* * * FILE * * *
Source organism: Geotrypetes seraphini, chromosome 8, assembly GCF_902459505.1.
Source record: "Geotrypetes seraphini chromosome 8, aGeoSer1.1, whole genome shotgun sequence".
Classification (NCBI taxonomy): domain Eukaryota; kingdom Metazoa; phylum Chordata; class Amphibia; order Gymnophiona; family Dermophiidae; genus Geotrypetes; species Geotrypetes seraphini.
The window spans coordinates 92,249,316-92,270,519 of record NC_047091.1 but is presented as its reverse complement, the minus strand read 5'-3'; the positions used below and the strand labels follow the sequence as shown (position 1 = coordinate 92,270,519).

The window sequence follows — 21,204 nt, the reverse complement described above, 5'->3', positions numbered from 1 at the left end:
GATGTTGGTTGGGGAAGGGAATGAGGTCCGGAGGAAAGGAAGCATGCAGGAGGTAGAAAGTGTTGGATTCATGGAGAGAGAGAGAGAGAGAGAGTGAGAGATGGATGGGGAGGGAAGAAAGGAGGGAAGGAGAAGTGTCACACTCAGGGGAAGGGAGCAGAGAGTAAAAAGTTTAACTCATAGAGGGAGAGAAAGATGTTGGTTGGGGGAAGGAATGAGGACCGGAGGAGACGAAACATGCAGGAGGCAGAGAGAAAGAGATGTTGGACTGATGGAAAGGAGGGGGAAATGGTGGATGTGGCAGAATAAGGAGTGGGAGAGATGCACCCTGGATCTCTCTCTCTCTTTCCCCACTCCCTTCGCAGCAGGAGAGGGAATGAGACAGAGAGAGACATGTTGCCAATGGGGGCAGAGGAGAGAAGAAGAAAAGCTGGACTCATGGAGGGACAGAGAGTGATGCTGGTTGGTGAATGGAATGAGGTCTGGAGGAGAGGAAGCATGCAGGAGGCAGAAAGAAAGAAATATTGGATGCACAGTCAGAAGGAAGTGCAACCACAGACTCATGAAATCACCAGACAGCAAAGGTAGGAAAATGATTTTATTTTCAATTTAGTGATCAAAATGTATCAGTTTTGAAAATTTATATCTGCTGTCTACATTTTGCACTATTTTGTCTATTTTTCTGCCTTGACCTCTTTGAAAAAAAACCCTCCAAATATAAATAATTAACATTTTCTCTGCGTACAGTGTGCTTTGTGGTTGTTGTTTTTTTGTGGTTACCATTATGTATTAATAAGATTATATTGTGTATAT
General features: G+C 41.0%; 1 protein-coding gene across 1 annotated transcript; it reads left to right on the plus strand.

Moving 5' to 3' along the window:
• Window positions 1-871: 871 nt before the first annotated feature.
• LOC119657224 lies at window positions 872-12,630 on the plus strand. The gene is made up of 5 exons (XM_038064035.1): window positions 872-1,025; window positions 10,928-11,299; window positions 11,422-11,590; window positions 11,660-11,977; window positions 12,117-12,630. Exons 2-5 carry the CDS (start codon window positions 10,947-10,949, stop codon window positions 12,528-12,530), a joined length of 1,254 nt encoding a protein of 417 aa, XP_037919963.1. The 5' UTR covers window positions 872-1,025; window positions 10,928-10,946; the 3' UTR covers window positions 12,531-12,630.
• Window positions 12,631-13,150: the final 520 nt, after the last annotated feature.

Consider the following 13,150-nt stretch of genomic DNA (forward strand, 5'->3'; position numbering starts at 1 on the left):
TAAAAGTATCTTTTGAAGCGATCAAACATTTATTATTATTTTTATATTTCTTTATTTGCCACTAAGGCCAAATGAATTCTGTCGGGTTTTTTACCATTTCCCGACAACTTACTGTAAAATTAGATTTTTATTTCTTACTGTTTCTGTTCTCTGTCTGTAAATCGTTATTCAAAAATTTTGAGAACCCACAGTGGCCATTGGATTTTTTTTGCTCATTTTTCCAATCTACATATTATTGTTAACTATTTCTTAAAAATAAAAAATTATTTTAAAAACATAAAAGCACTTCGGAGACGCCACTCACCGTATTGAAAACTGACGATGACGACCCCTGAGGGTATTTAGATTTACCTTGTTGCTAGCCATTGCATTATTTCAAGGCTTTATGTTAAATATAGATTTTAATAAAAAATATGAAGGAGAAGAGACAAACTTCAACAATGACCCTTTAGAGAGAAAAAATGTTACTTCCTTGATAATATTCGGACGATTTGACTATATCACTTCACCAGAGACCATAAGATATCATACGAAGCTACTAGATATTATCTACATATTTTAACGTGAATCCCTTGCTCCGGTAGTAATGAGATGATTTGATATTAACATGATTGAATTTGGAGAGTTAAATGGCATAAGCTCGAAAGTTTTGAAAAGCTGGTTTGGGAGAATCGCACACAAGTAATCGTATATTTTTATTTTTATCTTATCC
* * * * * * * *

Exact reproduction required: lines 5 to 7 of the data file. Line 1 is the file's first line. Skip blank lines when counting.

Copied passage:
The window sequence follows — 21,204 nt, the reverse complement described above, 5'->3', positions numbered from 1 at the left end:
GATGTTGGTTGGGGAAGGGAATGAGGTCCGGAGGAAAGGAAGCATGCAGGAGGTAGAAAGTGTTGGATTCATGGAGAGAGAGAGAGAGAGAGAGTGAGAGATGGATGGGGAGGGAAGAAAGGAGGGAAGGAGAAGTGTCACACTCAGGGGAAGGGAGCAGAGAGTAAAAAGTTTAACTCATAGAGGGAGAGAAAGATGTTGGTTGGGGGAAGGAATGAGGACCGGAGGAGACGAAACATGCAGGAGGCAGAGAGAAAGAGATGTTGGACTGATGGAAAGGAGGGGGAAATGGTGGATGTGGCAGAATAAGGAGTGGGAGAGATGCACCCTGGATCTCTCTCTCTCTTTCCCCACTCCCTTCGCAGCAGGAGAGGGAATGAGACAGAGAGAGACATGTTGCCAATGGGGGCAGAGGAGAGAAGAAGAAAAGCTGGACTCATGGAGGGACAGAGAGTGATGCTGGTTGGTGAATGGAATGAGGTCTGGAGGAGAGGAAGCATGCAGGAGGCAGAAAGAAAGAAATATTGGATGCACAGTCAGAAGGAAGTGCAACCACAGACTCATGAAATCACCAGACAGCAAAGGTAGGAAAATGATTTTATTTTCAATTTAGTGATCAAAATGTATCAGTTTTGAAAATTTATATCTGCTGTCTACATTTTGCACTATTTTGTCTATTTTTCTGCCTTGACCTCTTTGAAAAAAAACCCTCCAAATATAAATAATTAACATTTTCTCTGCGTACAGTGTGCTTTGTGGTTGTTGTTTTTTTGTGGTTACCATTATGTATTAATAAGATTATATTGTGTATAT
General features: G+C 41.0%; 1 protein-coding gene across 1 annotated transcript; it reads left to right on the plus strand.